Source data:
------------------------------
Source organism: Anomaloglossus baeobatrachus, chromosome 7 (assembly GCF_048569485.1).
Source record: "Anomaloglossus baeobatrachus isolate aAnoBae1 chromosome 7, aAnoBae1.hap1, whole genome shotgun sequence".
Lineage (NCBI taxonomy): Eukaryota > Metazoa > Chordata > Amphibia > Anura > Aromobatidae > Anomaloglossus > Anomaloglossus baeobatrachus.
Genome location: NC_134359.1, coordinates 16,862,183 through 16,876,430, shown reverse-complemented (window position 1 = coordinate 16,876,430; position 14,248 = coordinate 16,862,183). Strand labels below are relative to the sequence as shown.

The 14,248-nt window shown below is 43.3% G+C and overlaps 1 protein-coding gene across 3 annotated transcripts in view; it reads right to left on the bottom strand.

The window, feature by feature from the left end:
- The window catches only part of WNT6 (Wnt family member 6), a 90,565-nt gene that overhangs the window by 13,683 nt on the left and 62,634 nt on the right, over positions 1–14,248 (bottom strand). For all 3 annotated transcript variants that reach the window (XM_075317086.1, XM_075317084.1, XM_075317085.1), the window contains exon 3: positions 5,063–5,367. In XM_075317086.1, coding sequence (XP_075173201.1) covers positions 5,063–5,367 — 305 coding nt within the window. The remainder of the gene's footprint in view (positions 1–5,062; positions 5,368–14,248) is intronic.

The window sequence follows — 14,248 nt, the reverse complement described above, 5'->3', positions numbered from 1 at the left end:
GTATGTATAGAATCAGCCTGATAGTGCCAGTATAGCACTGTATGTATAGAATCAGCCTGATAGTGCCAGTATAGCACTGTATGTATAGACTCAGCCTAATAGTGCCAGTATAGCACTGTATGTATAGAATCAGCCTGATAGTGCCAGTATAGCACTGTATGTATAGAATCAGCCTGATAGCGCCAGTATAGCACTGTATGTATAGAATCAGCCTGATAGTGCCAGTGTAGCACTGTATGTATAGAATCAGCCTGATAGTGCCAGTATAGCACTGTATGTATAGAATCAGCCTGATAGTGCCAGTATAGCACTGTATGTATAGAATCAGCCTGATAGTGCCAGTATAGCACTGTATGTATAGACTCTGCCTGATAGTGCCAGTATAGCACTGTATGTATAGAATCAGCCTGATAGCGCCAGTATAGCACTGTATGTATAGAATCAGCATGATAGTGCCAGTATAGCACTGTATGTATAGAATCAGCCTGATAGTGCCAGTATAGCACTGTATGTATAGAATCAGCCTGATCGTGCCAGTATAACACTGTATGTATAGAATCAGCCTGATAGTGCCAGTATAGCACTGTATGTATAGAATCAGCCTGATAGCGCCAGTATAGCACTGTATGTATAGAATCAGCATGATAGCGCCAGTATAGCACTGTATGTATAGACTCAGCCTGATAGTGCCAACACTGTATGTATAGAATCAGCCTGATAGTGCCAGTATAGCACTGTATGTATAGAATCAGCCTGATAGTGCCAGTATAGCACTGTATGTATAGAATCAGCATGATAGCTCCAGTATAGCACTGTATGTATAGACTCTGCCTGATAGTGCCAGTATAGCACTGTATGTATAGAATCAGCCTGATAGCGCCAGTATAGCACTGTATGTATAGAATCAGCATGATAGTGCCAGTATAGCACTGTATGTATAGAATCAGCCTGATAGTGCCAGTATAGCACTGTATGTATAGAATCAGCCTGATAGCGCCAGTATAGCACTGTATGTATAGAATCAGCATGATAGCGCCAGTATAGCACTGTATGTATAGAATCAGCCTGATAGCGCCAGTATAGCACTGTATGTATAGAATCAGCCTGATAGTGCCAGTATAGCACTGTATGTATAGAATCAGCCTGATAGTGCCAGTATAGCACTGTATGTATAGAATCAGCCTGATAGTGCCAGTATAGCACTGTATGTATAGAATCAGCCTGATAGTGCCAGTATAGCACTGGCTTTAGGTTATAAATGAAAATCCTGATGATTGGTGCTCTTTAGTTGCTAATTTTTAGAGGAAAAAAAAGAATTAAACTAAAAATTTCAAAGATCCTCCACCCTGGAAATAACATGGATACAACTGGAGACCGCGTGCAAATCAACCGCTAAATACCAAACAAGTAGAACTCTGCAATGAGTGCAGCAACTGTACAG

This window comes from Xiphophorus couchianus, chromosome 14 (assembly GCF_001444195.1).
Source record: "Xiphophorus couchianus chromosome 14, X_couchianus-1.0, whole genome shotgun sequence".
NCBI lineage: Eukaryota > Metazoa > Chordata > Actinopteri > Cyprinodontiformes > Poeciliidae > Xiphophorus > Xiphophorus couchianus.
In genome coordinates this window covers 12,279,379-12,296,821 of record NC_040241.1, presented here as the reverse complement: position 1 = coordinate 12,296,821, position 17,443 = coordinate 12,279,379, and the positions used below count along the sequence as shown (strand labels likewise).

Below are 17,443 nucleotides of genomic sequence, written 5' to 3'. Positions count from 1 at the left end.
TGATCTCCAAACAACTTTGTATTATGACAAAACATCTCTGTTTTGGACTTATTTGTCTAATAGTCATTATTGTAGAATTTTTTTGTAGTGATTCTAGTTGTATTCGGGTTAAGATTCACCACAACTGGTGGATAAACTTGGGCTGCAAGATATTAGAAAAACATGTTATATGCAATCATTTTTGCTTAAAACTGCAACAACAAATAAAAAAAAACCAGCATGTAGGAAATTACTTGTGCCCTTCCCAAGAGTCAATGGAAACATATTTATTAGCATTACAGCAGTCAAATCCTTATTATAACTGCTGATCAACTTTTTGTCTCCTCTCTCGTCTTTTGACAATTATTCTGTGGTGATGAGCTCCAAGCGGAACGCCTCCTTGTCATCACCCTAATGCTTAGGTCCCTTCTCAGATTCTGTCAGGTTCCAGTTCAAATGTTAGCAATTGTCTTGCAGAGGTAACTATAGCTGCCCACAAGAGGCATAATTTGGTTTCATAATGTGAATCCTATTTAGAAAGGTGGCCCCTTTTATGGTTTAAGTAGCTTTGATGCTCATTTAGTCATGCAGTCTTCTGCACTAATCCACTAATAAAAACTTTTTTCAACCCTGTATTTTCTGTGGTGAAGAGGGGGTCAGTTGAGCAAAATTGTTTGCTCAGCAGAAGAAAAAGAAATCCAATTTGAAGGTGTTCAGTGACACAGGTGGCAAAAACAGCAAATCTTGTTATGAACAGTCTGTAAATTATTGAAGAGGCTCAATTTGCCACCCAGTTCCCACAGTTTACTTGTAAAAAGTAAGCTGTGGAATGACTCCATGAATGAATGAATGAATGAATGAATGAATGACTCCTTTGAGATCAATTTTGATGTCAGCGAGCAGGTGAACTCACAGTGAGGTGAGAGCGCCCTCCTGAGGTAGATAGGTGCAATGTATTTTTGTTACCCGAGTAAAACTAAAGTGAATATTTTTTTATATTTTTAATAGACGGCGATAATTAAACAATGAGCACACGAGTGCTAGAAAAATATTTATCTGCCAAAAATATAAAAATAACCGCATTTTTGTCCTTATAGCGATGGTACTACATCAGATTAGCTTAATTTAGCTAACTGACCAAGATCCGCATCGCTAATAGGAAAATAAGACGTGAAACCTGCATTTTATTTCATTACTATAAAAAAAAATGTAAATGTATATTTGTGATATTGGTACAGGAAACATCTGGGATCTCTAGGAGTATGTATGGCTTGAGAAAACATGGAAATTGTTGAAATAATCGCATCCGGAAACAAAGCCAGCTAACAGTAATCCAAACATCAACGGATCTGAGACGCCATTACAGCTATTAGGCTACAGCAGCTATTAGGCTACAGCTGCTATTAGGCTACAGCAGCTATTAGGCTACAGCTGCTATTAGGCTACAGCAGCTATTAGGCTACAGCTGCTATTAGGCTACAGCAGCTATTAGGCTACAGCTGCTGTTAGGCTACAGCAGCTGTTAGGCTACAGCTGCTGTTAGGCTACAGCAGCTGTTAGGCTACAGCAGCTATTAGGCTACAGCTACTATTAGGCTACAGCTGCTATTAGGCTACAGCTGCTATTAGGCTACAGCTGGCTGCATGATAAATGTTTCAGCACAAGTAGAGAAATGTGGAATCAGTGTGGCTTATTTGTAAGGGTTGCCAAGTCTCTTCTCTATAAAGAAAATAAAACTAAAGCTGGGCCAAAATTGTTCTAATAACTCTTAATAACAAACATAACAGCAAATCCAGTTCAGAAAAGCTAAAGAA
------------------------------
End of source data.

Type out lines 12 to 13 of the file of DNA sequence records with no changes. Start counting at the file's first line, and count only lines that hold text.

NCBI lineage: Eukaryota > Metazoa > Chordata > Actinopteri > Cyprinodontiformes > Poeciliidae > Xiphophorus > Xiphophorus couchianus.
In genome coordinates this window covers 12,279,379-12,296,821 of record NC_040241.1, presented here as the reverse complement: position 1 = coordinate 12,296,821, position 17,443 = coordinate 12,279,379, and the positions used below count along the sequence as shown (strand labels likewise).